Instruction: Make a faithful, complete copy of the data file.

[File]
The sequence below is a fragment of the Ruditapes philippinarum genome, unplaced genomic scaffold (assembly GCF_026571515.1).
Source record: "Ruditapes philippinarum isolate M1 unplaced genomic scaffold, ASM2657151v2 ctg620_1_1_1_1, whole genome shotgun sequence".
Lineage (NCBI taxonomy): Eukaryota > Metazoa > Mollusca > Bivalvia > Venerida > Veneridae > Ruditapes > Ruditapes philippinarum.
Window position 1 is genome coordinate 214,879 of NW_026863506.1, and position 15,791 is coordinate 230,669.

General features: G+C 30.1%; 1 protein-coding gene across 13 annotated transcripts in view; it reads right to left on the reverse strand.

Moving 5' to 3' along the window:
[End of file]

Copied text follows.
The sequence below is a fragment of the Ruditapes philippinarum genome, unplaced genomic scaffold (assembly GCF_026571515.1).
Source record: "Ruditapes philippinarum isolate M1 unplaced genomic scaffold, ASM2657151v2 ctg620_1_1_1_1, whole genome shotgun sequence".
Lineage (NCBI taxonomy): Eukaryota > Metazoa > Mollusca > Bivalvia > Venerida > Veneridae > Ruditapes > Ruditapes philippinarum.
Window position 1 is genome coordinate 214,879 of NW_026863506.1, and position 15,791 is coordinate 230,669.

General features: G+C 30.1%; 1 protein-coding gene across 13 annotated transcripts in view; it reads right to left on the reverse strand.

Moving 5' to 3' along the window: